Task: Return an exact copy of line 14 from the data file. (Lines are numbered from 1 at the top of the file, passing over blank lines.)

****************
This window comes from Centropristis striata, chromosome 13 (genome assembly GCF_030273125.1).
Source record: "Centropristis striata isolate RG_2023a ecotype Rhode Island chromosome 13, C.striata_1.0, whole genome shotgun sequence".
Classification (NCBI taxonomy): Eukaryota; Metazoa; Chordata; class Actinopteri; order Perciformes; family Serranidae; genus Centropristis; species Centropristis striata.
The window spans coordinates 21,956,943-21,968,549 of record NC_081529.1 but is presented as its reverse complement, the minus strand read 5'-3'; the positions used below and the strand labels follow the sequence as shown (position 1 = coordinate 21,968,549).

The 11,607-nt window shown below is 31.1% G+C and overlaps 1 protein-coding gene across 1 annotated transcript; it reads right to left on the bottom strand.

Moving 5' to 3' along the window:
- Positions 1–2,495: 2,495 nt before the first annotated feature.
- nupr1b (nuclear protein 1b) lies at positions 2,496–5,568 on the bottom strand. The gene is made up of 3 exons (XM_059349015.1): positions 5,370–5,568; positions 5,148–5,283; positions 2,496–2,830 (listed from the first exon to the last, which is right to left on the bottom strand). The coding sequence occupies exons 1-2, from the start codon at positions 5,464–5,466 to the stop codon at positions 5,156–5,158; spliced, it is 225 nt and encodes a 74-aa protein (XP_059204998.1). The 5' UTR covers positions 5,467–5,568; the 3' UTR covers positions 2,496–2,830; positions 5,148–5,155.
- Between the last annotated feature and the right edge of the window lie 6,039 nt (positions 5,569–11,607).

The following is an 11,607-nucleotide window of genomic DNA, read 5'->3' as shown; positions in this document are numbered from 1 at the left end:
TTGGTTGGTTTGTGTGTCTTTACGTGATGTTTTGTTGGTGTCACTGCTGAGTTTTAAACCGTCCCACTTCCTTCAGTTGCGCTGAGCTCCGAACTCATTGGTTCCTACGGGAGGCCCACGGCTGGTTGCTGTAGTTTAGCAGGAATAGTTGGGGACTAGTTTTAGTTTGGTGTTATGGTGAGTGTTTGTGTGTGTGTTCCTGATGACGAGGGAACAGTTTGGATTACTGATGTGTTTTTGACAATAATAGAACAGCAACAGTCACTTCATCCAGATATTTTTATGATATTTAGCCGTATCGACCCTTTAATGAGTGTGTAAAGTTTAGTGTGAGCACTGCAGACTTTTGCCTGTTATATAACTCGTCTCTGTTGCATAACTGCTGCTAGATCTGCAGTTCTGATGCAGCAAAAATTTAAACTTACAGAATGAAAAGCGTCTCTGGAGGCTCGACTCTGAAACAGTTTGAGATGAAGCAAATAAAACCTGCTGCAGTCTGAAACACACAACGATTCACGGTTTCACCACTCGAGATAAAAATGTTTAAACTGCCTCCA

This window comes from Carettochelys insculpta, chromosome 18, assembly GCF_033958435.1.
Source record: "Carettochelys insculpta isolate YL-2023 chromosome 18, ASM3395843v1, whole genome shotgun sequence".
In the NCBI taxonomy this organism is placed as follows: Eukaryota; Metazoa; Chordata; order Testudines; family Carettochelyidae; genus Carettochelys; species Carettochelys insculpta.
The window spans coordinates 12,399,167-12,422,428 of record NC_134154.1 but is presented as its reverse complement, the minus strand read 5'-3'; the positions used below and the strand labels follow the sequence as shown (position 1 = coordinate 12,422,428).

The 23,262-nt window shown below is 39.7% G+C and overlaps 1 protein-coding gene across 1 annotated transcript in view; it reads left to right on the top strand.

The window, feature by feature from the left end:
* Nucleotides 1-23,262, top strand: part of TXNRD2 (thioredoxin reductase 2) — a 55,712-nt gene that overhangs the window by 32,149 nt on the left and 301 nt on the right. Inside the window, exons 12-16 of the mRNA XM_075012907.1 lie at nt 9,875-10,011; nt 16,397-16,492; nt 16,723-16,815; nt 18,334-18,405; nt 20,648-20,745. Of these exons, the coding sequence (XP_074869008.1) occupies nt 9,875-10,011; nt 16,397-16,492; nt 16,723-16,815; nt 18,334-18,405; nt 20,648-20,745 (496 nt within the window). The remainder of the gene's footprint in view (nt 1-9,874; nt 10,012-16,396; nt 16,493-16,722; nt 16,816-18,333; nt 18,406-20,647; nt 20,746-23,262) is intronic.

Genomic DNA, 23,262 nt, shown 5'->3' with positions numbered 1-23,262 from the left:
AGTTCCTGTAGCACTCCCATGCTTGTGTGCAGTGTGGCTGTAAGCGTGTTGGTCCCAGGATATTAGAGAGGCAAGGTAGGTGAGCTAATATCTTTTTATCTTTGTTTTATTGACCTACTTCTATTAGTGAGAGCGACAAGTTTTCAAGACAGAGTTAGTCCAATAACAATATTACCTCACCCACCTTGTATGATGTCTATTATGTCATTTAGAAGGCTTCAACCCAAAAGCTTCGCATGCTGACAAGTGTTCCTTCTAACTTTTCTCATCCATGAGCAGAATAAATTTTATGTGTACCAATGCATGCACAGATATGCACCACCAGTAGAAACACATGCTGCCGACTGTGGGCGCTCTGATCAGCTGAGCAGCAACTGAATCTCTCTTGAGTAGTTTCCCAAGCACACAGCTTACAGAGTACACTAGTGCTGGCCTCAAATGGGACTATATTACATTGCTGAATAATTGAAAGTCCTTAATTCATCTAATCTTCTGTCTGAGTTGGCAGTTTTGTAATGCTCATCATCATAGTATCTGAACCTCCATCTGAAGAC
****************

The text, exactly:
In the NCBI taxonomy this organism is placed as follows: Eukaryota; Metazoa; Chordata; order Testudines; family Carettochelyidae; genus Carettochelys; species Carettochelys insculpta.